This slide deck was presented at the May 2015 Utah Geographic Information Council (UGIC) and GeCo West conference held at the Snowbird Ski and Summer Resort.
Michael Terner’s UGIC 2015 Presentation on Hybrid Systems
Map Gallery judges at the 2014 annual international FOSS4G (Free and Open Source Software for GIS) conference chose MapGeo as a “Best Web Map Application” from among the almost 100 entries. MapGeo was developed by AppGeo for local governments to empower them to provide access to authoritative geographic and detailed property information through a modern, useful and high performance mapping interface.
More than 75 municipalities and counties currently enjoy the high performance and utility of MapGeo for sharing their property data with government staff, businesses, and residents.
Pictured below is Beverly, MA . continue reading...
From all of us at AppGeo, we wish you a Happy New Year!
Our expanded portfolio of work this past year, the growth of our staff, and our investments in new technology reflect many of the internal and external factors shaping our industry. Some highlights of AppGeo’s 2012 include:
- Cloud Hosting – Our 2011 migration to cloud hosting for customer websites proved successful in 2012, enabling us to deliver exceptional performance to our clients. An added benefit is that we’ve applied this valuable experience to help our clients choose among hosting options.
- Mobile applications – The popularity of smart phones and tablets is driving demand for new and innovative mobile applications for viewing and collecting data, and we have continued to build applications for these purposes, including launching a mobile version of the GPV. Supporting a mobile workforce requires more than user applications, however. Behind the scenes, we’ve gained valuable experience designing the infrastructure needed to support a department of transportation’s mobile workforce.
- MapGeo Milestones – Launched in 2011, our low-cost, subscription based MapGeo website for county and municipal government is now in use in seven states with more than 45 active sites.
Subscriptions to our MapGeo property mapping platform continue to increase steadily and have picked up in the last few months.
“Since July, we have added more than a dozen MapGeo subscribers” said Michael Terner, Executive Vice President, “and today there are more than 40 MapGeo subscribers representing counties and municipalities in 7 states, including Connecticut, Maine, Massachusetts, New Jersey, New York, Rhode Island, and Virginia.”
The web usage statistics show that MapGeo sites are visited regularly and repeatedly, generating maps and views of all types of data. Even more important than the numbers, users find substantial benefit in the data access provided by MapGeo.
“The feedback we are getting from subscribers and users is very positive,” said Terner. “Local government staff, real estate and other business professionals, and residents have written to tell us how much they like the user interface and how MapGeo makes it easy to access local geographic data directly, saving them time and money.”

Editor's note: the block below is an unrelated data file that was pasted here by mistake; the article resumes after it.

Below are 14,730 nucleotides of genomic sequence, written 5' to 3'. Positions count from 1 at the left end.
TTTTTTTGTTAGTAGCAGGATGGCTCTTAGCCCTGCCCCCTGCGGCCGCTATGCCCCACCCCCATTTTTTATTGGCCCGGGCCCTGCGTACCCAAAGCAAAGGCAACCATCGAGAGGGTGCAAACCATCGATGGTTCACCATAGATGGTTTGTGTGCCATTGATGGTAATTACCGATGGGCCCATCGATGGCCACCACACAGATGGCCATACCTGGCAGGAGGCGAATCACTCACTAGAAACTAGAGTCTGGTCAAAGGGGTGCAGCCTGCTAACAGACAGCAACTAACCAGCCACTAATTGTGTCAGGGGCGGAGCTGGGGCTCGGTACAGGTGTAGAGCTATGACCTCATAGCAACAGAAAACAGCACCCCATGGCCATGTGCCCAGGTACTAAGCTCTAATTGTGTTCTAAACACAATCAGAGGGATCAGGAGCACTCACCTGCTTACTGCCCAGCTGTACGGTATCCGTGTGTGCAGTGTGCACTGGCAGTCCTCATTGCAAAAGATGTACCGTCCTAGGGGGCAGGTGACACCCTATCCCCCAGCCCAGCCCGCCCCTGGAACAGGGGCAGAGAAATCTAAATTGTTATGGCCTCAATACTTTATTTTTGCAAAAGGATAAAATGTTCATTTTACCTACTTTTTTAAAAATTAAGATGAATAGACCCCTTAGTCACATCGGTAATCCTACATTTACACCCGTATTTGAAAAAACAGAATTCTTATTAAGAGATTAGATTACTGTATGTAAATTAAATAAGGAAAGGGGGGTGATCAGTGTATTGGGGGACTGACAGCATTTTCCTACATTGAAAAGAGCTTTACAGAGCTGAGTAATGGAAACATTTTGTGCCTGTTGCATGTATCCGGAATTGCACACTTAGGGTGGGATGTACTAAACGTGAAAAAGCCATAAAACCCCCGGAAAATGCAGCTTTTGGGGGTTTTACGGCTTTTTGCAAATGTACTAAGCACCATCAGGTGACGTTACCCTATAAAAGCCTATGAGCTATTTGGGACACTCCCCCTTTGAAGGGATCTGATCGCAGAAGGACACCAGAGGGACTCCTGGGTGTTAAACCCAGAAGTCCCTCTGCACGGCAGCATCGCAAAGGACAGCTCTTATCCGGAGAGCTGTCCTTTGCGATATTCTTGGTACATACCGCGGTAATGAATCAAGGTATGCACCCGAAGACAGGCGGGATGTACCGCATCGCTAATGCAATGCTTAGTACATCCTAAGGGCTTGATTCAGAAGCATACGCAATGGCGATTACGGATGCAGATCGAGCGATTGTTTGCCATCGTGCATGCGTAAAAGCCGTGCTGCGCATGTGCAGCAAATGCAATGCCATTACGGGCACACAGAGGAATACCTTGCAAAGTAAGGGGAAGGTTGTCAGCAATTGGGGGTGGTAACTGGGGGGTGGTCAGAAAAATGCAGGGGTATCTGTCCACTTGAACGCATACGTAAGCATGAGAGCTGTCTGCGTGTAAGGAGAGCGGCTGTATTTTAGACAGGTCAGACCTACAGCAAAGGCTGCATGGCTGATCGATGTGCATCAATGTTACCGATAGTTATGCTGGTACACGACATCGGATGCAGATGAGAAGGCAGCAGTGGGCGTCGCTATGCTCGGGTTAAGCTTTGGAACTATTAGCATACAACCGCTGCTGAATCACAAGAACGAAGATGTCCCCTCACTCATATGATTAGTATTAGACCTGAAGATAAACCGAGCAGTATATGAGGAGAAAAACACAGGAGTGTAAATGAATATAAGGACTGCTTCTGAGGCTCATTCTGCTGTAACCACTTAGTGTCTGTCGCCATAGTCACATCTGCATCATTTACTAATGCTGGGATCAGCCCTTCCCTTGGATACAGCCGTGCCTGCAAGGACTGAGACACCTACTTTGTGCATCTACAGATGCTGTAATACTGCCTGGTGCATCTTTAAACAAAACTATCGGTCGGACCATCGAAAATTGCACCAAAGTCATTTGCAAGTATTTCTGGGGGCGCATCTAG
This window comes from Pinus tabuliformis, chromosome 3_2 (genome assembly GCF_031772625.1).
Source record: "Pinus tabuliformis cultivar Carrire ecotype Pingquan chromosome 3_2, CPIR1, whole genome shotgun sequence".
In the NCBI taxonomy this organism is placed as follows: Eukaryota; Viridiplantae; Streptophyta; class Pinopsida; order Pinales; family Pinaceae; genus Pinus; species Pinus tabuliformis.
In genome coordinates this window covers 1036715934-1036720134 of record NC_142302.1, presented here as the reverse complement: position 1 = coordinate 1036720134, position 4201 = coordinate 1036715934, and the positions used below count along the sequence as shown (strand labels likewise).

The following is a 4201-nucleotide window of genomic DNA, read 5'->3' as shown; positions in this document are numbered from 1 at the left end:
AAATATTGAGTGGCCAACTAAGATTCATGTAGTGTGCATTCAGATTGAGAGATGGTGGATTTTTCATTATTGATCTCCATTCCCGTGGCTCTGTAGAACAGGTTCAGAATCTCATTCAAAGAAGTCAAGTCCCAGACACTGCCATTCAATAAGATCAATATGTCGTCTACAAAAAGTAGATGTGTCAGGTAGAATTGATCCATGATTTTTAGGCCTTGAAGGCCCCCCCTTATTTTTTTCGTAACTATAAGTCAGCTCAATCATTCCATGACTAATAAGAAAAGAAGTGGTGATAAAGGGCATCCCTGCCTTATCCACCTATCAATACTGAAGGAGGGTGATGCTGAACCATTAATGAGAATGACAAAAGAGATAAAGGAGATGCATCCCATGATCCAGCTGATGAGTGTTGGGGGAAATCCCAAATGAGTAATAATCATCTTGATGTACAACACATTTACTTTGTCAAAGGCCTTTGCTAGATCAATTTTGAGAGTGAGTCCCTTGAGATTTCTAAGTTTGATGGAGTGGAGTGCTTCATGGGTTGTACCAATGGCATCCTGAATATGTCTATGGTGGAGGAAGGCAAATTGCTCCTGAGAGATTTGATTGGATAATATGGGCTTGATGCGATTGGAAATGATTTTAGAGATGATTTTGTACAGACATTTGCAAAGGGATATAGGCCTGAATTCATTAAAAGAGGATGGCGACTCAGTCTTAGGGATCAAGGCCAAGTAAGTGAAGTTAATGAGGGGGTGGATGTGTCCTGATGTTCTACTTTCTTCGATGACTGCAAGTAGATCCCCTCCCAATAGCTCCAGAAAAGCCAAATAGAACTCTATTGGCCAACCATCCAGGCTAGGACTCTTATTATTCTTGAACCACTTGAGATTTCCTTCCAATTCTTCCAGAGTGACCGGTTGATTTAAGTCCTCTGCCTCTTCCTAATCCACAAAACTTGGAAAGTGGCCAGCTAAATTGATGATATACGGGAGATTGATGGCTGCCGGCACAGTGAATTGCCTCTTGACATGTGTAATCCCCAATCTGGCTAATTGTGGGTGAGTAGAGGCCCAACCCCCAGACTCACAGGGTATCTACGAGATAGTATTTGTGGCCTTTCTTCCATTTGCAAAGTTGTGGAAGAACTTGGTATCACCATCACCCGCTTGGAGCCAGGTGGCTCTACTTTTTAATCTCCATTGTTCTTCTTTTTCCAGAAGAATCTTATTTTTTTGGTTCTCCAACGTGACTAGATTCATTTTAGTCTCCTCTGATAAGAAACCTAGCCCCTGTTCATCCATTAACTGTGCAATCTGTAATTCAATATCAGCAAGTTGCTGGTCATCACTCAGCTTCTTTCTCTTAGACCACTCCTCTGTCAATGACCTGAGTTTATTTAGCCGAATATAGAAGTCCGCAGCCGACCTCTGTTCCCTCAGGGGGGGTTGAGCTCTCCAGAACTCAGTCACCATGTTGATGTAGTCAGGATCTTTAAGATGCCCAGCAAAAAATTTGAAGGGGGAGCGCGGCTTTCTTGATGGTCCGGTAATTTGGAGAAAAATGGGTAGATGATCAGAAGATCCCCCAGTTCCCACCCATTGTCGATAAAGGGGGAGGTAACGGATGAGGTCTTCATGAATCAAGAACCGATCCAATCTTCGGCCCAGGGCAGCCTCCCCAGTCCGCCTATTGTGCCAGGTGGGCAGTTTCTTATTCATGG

“Our focus at AppGeo is empowering our clients to put geographic data to work for real benefit,” said Rich Grady, President. “The democratization of authoritative local geographic data through MapGeo supports that goal.” continue reading...
Where we’ve been and where we see the potential of HTML5 for the GIS Community
AppGeo’s Vice President and Director of Software Architecture, Peter Girard, has been watching the development of HTML5 for several years with the conviction that it represented the correct technology direction for the company. We held back jumping on the Flash bandwagon, and we took some flack for not being at the “cutting edge” while we quietly invested in HTML5 components as they appeared, and the dividends are now arriving and we are not surprised.
HTML5, simply put, makes sense for the GIS community for several reasons, not least of which are:
- Improved handling of graphical and multimedia elements without plugins
- Support for device access or awareness such as geolocation, orientation and sensor input
- Expanded scope for modern user interface design
- Operates efficiently on low-powered devices
- Enhances offline and storage options that keep applications running even if connectivity is lost temporarily
If you just follow the news, you might have the impression that HTML5 just arrived on the scene. But the truth is that HTML5 has been coming slowly for several years, and will keep delivering in the years ahead.
Bottom line: we are fans, and have put HTML5 into practice with our MapGeo(TM) application and other custom mobile and web-based applications that we have developed or are developing. For example, our award-winning custom applications for the City of Baltimore and for the US Geological Survey GAP Analysis Program took advantage of HTML5. continue reading...
Cloud hosting* and virtualization* are a perfect combination that may be suitable for your local government GIS website hosting.
We have managed a fully secure hosting infrastructure for GIS websites at our office since 1997. Now, after much evaluation and experimentation, we’ve taken the plunge and moved the majority of our hosting operation to the cloud in a virtualized environment and are learning some lessons in the process. Our new subscription-based web mapping application, MapGeo™, for example, is hosted in a completely virtual, cloud-based environment.
As we gain experience with our new cloud hosting environment (we are using Amazon Web Services (AWS)), we are evaluating the differences and benefits. Here are some of our observations and a preview of what we are anticipating or confirming to be true:
Extended redundancy & failover capability
This is a no brainer; because the work can be spread over the cluster, the virtual servers are better protected from hardware failures. Moving to AWS means we are operating on an especially large cloud-based hosting infrastructure. continue reading...